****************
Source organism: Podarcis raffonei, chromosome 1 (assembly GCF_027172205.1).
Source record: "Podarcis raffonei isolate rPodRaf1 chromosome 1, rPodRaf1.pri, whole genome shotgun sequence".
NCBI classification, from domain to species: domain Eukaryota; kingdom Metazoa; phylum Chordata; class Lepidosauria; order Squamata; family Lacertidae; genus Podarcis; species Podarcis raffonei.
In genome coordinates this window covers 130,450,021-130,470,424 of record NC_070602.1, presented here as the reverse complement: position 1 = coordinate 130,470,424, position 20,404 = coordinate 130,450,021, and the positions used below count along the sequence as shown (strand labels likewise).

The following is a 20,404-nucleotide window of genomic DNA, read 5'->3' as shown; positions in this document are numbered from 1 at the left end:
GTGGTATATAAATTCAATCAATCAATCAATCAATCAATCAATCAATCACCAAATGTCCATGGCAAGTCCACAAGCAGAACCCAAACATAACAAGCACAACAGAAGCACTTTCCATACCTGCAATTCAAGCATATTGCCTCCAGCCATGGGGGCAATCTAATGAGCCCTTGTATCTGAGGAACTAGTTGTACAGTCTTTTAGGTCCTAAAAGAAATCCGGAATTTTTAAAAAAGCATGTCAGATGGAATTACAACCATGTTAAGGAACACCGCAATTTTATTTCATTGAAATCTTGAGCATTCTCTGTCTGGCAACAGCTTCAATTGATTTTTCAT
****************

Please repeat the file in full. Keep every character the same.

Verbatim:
Source organism: Podarcis raffonei, chromosome 1 (assembly GCF_027172205.1).
Source record: "Podarcis raffonei isolate rPodRaf1 chromosome 1, rPodRaf1.pri, whole genome shotgun sequence".
NCBI classification, from domain to species: domain Eukaryota; kingdom Metazoa; phylum Chordata; class Lepidosauria; order Squamata; family Lacertidae; genus Podarcis; species Podarcis raffonei.
In genome coordinates this window covers 130,450,021-130,470,424 of record NC_070602.1, presented here as the reverse complement: position 1 = coordinate 130,470,424, position 20,404 = coordinate 130,450,021, and the positions used below count along the sequence as shown (strand labels likewise).

The following is a 20,404-nucleotide window of genomic DNA, read 5'->3' as shown; positions in this document are numbered from 1 at the left end:
GTGGTATATAAATTCAATCAATCAATCAATCAATCAATCAATCAATCACCAAATGTCCATGGCAAGTCCACAAGCAGAACCCAAACATAACAAGCACAACAGAAGCACTTTCCATACCTGCAATTCAAGCATATTGCCTCCAGCCATGGGGGCAATCTAATGAGCCCTTGTATCTGAGGAACTAGTTGTACAGTCTTTTAGGTCCTAAAAGAAATCCGGAATTTTTAAAAAAGCATGTCAGATGGAATTACAACCATGTTAAGGAACACCGCAATTTTATTTCATTGAAATCTTGAGCATTCTCTGTCTGGCAACAGCTTCAATTGATTTTTCAT